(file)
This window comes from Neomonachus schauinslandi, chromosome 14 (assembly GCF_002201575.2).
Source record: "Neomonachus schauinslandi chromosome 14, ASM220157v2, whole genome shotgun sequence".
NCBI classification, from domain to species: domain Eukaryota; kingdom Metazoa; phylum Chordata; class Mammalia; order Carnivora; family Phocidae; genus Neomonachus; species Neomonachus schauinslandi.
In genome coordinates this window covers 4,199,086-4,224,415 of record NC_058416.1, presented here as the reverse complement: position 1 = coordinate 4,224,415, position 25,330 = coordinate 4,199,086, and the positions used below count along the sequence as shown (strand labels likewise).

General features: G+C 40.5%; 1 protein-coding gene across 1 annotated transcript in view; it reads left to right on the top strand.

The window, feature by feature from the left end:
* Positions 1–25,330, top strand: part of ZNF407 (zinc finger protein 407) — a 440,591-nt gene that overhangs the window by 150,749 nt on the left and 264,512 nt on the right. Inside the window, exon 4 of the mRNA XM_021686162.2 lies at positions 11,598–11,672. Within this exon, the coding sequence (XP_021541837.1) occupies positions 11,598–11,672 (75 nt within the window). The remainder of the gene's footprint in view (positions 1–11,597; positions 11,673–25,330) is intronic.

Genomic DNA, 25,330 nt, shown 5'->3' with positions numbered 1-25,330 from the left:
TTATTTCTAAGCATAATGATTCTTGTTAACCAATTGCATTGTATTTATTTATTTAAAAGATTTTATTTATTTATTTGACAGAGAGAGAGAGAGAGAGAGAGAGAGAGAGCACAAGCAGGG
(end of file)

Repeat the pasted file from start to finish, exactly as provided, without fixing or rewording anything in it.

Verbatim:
This window comes from Neomonachus schauinslandi, chromosome 14 (assembly GCF_002201575.2).
Source record: "Neomonachus schauinslandi chromosome 14, ASM220157v2, whole genome shotgun sequence".
NCBI classification, from domain to species: domain Eukaryota; kingdom Metazoa; phylum Chordata; class Mammalia; order Carnivora; family Phocidae; genus Neomonachus; species Neomonachus schauinslandi.
In genome coordinates this window covers 4,199,086-4,224,415 of record NC_058416.1, presented here as the reverse complement: position 1 = coordinate 4,224,415, position 25,330 = coordinate 4,199,086, and the positions used below count along the sequence as shown (strand labels likewise).

General features: G+C 40.5%; 1 protein-coding gene across 1 annotated transcript in view; it reads left to right on the top strand.

The window, feature by feature from the left end:
* Positions 1–25,330, top strand: part of ZNF407 (zinc finger protein 407) — a 440,591-nt gene that overhangs the window by 150,749 nt on the left and 264,512 nt on the right. Inside the window, exon 4 of the mRNA XM_021686162.2 lies at positions 11,598–11,672. Within this exon, the coding sequence (XP_021541837.1) occupies positions 11,598–11,672 (75 nt within the window). The remainder of the gene's footprint in view (positions 1–11,597; positions 11,673–25,330) is intronic.

Genomic DNA, 25,330 nt, shown 5'->3' with positions numbered 1-25,330 from the left:
TTATTTCTAAGCATAATGATTCTTGTTAACCAATTGCATTGTATTTATTTATTTAAAAGATTTTATTTATTTATTTGACAGAGAGAGAGAGAGAGAGAGAGAGAGAGAGCACAAGCAGGG